MQA – the award-winning technology which delivers master quality audio in a file small enough to stream – debuted on global music and entertainment platform, TIDAL, at the beginning of this year, and is also available internationally on several music download services.


Samsung’s Acting Chairman Arrested

[ Here’s the Reuters report of the latest events at Samsung.

Our second story is unusual for several reasons:

First, we ordinarily present press-releases with minimal comment. In this case, there is no relevant press-release, but I felt the story was significant, relevant, and worthy of mention.

Second, audiophiles may think, “what’s a cellphone company got to do with our little world?”—well, this particular  cellphone company bought Harman International a few months ago, and Harman is the parent company of JBL, Mark Levinson, Revel, Infinity, and a number of other well-known consumer and pro audio brands. The sale was likely driven (pun intended) by Samsung’s need for  Harman’s autonomous car technology, but the end result still overlaps our world.

In the past year Samsung has faced massive recalls of exploding cellphones and exploding washing machines, and now the heir and acting chairman of the massive conglomerate is under arrest. And you think times are tough for your company?

Looking back at better times, here’s a recap of Samsung’s purchase of Harman last November —Ed.]

SEOUL, Korea and STAMFORD, CT – Samsung Electronics (KRX: 005930) (“Samsung”) and Harman International Industries, Incorporated (NYSE: HAR) (“HARMAN”) today announced that they have entered into a definitive agreement under which Samsung will acquire HARMAN for $112.00 per share in cash, or total equity value of approximately $8.0 billion.  Upon closing, the transaction will immediately give Samsung a significant presence in the large and rapidly growing market for connected technologies, particularly automotive electronics, which has been a strategic priority for Samsung, and is expected to grow to more than $100 billion by 2025[1].  HARMAN is the market leader in connected car solutions, with more than 30 million vehicles currently equipped with its connected car and audio systems, including embedded infotainment, telematics, connected safety and security.  Approximately 65% of HARMAN’s $7.0 billion of reported sales during the 12 months ended September 30, 2016 are automotive-related, and its order backlog for this market at June 30, 2016 was approximately $24 billion.

HARMAN’s experience designing and integrating sophisticated in-vehicle technologies, as well as its long-term relationships with most of the world’s largest automakers, will create significant growth opportunities for the combined business by enabling it to leverage Samsung’s expertise in connected mobility, semiconductors, user experience, displays and its global distribution channels.  In addition, the combination of HARMAN’s brands and audio capabilities and Samsung’s expertise in consumer electronics will deliver enhanced customer benefits and elevate user experiences across Samsung’s complete portfolio of consumer and professional products and systems.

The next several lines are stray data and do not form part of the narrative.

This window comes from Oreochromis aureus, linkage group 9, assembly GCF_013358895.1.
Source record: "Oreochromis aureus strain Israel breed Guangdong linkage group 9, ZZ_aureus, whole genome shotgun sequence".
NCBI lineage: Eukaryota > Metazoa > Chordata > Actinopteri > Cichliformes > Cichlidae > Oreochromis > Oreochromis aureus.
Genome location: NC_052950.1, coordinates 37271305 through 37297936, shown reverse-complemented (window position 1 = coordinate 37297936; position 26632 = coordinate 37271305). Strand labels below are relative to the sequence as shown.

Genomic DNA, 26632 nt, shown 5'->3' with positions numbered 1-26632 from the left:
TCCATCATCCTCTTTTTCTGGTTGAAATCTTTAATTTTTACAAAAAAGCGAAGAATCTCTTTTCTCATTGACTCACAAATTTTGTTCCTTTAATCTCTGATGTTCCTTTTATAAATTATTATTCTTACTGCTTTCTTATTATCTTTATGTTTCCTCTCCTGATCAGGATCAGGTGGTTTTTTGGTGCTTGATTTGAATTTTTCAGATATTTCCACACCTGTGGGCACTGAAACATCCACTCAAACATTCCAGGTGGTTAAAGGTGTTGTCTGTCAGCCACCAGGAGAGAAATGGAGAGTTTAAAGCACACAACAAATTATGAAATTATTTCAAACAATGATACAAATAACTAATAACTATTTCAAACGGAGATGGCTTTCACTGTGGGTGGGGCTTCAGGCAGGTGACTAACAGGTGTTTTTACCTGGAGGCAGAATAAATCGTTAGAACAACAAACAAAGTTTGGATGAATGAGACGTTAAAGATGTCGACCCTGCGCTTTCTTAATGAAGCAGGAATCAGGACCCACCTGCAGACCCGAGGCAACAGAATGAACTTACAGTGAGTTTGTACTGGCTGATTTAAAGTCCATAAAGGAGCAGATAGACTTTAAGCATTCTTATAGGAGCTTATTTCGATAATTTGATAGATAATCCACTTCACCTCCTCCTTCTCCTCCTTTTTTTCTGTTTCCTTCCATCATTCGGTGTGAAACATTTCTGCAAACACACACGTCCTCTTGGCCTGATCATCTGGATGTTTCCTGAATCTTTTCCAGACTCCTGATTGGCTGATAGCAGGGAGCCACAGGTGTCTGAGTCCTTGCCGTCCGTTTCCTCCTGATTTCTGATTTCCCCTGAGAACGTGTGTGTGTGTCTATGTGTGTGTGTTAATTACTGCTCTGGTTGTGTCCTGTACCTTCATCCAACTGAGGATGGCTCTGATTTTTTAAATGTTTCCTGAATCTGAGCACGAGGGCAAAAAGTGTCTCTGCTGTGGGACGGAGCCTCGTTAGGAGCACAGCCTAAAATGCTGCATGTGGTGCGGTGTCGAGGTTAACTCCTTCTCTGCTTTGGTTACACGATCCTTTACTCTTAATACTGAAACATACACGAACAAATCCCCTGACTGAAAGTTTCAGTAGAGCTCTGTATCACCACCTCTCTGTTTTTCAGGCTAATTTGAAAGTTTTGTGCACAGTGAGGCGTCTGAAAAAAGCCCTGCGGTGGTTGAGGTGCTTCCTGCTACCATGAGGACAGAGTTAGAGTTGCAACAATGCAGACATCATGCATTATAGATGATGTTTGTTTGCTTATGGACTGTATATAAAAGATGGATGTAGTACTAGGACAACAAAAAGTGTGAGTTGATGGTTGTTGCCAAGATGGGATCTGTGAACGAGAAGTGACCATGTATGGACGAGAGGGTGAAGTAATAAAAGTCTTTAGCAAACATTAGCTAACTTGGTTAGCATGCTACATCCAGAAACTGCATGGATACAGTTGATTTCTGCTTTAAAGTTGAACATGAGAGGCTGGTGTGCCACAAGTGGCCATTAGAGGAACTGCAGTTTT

“HARMAN perfectly complements Samsung in terms of technologies, products and solutions, and joining forces is a natural extension of the automotive strategy we have been pursuing for some time,” said Oh-Hyun Kwon, Vice Chairman and Chief Executive Officer of Samsung Electronics.  “As a Tier 1 automotive supplier with deep customer relationships, strong brands, leading technology and a recognized portfolio of best-in-class products, HARMAN immediately establishes a strong foundation for Samsung to grow our automotive platform.  Dinesh Paliwal is a proven global leader and, in our extensive discussions, we have developed deep respect for him, his strong senior leadership team and HARMAN’s talented employees.  HARMAN’s sustained track record of rapid growth fueled by technology leadership and an unmatched automotive order pipeline reflects its commitment to innovation and customers.”

“The vehicle of tomorrow will be transformed by smart technology and connectivity in the same way that simple feature phones have become sophisticated smart devices over the past decade,” added Young Sohn, President and Chief Strategy Officer of Samsung Electronics.  “We see substantial long-term growth opportunities in the auto technology market as demand for Samsung’s specialized electronic components and solutions continues to grow.  Working together, we are confident that HARMAN can become a new kind of Tier 1 provider to the OEMs by delivering end-to-end solutions across the connected ecosystem.”